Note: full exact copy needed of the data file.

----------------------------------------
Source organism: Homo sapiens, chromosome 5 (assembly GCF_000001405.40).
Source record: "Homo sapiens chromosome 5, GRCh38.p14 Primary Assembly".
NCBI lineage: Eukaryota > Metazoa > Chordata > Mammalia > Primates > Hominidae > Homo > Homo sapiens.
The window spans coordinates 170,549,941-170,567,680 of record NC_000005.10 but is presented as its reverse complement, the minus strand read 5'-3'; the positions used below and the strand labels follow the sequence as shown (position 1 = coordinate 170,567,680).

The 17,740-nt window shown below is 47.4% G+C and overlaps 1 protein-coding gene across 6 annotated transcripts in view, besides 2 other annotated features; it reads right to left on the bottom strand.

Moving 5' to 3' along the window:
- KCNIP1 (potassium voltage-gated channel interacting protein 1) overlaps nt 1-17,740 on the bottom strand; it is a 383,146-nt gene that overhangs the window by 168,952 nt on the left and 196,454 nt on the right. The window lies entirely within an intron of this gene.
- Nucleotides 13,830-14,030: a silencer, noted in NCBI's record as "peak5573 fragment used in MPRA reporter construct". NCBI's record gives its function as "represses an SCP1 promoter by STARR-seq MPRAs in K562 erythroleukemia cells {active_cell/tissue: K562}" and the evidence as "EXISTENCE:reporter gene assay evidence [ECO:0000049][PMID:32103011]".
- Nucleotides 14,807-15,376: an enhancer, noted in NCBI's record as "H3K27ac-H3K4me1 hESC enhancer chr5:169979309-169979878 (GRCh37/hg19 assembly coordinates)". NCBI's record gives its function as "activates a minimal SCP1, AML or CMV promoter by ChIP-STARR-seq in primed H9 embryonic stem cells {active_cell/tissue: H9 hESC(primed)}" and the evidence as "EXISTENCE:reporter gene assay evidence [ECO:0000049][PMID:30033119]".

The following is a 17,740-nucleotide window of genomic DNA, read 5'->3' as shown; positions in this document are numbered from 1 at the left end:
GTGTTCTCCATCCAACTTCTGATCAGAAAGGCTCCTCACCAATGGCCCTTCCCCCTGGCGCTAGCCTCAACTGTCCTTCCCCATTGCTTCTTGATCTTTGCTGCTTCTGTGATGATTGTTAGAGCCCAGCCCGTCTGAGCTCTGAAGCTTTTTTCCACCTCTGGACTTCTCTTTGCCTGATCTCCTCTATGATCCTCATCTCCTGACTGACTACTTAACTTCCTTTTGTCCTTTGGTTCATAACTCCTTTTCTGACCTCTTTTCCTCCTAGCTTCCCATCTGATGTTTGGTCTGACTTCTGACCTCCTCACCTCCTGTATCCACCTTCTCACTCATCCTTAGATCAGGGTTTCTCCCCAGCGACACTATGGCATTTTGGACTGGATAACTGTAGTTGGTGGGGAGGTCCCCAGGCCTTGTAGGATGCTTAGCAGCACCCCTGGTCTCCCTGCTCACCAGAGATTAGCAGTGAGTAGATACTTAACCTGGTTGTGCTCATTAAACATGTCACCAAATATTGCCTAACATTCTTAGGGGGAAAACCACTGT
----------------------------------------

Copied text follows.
Source organism: Homo sapiens, chromosome 5 (assembly GCF_000001405.40).
Source record: "Homo sapiens chromosome 5, GRCh38.p14 Primary Assembly".
NCBI lineage: Eukaryota > Metazoa > Chordata > Mammalia > Primates > Hominidae > Homo > Homo sapiens.
The window spans coordinates 170,549,941-170,567,680 of record NC_000005.10 but is presented as its reverse complement, the minus strand read 5'-3'; the positions used below and the strand labels follow the sequence as shown (position 1 = coordinate 170,567,680).

The 17,740-nt window shown below is 47.4% G+C and overlaps 1 protein-coding gene across 6 annotated transcripts in view, besides 2 other annotated features; it reads right to left on the bottom strand.

Moving 5' to 3' along the window:
- KCNIP1 (potassium voltage-gated channel interacting protein 1) overlaps nt 1-17,740 on the bottom strand; it is a 383,146-nt gene that overhangs the window by 168,952 nt on the left and 196,454 nt on the right. The window lies entirely within an intron of this gene.
- Nucleotides 13,830-14,030: a silencer, noted in NCBI's record as "peak5573 fragment used in MPRA reporter construct". NCBI's record gives its function as "represses an SCP1 promoter by STARR-seq MPRAs in K562 erythroleukemia cells {active_cell/tissue: K562}" and the evidence as "EXISTENCE:reporter gene assay evidence [ECO:0000049][PMID:32103011]".
- Nucleotides 14,807-15,376: an enhancer, noted in NCBI's record as "H3K27ac-H3K4me1 hESC enhancer chr5:169979309-169979878 (GRCh37/hg19 assembly coordinates)". NCBI's record gives its function as "activates a minimal SCP1, AML or CMV promoter by ChIP-STARR-seq in primed H9 embryonic stem cells {active_cell/tissue: H9 hESC(primed)}" and the evidence as "EXISTENCE:reporter gene assay evidence [ECO:0000049][PMID:30033119]".

The following is a 17,740-nucleotide window of genomic DNA, read 5'->3' as shown; positions in this document are numbered from 1 at the left end:
GTGTTCTCCATCCAACTTCTGATCAGAAAGGCTCCTCACCAATGGCCCTTCCCCCTGGCGCTAGCCTCAACTGTCCTTCCCCATTGCTTCTTGATCTTTGCTGCTTCTGTGATGATTGTTAGAGCCCAGCCCGTCTGAGCTCTGAAGCTTTTTTCCACCTCTGGACTTCTCTTTGCCTGATCTCCTCTATGATCCTCATCTCCTGACTGACTACTTAACTTCCTTTTGTCCTTTGGTTCATAACTCCTTTTCTGACCTCTTTTCCTCCTAGCTTCCCATCTGATGTTTGGTCTGACTTCTGACCTCCTCACCTCCTGTATCCACCTTCTCACTCATCCTTAGATCAGGGTTTCTCCCCAGCGACACTATGGCATTTTGGACTGGATAACTGTAGTTGGTGGGGAGGTCCCCAGGCCTTGTAGGATGCTTAGCAGCACCCCTGGTCTCCCTGCTCACCAGAGATTAGCAGTGAGTAGATACTTAACCTGGTTGTGCTCATTAAACATGTCACCAAATATTGCCTAACATTCTTAGGGGGAAAACCACTGT